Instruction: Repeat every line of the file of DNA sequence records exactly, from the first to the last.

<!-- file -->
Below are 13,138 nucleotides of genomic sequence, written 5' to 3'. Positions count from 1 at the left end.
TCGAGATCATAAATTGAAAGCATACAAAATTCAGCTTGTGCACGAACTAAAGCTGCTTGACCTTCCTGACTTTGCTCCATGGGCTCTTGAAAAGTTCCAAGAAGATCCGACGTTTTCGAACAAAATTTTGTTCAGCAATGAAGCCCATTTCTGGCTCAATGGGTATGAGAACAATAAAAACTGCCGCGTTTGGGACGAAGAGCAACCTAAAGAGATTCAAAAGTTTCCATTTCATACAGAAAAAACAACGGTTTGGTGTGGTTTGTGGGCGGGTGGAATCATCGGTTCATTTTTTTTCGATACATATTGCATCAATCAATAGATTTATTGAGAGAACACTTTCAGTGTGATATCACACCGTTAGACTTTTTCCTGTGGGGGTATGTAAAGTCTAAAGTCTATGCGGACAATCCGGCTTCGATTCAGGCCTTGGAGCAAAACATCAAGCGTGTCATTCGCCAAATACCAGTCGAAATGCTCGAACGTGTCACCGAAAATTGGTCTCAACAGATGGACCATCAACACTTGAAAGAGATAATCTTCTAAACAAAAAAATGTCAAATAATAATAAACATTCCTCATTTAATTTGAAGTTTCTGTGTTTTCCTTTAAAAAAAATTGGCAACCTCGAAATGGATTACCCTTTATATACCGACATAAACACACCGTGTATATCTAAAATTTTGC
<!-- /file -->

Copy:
Below are 13,138 nucleotides of genomic sequence, written 5' to 3'. Positions count from 1 at the left end.
TCGAGATCATAAATTGAAAGCATACAAAATTCAGCTTGTGCACGAACTAAAGCTGCTTGACCTTCCTGACTTTGCTCCATGGGCTCTTGAAAAGTTCCAAGAAGATCCGACGTTTTCGAACAAAATTTTGTTCAGCAATGAAGCCCATTTCTGGCTCAATGGGTATGAGAACAATAAAAACTGCCGCGTTTGGGACGAAGAGCAACCTAAAGAGATTCAAAAGTTTCCATTTCATACAGAAAAAACAACGGTTTGGTGTGGTTTGTGGGCGGGTGGAATCATCGGTTCATTTTTTTTCGATACATATTGCATCAATCAATAGATTTATTGAGAGAACACTTTCAGTGTGATATCACACCGTTAGACTTTTTCCTGTGGGGGTATGTAAAGTCTAAAGTCTATGCGGACAATCCGGCTTCGATTCAGGCCTTGGAGCAAAACATCAAGCGTGTCATTCGCCAAATACCAGTCGAAATGCTCGAACGTGTCACCGAAAATTGGTCTCAACAGATGGACCATCAACACTTGAAAGAGATAATCTTCTAAACAAAAAAATGTCAAATAATAATAAACATTCCTCATTTAATTTGAAGTTTCTGTGTTTTCCTTTAAAAAAAATTGGCAACCTCGAAATGGATTACCCTTTATATACCGACATAAACACACCGTGTATATCTAAAATTTTGC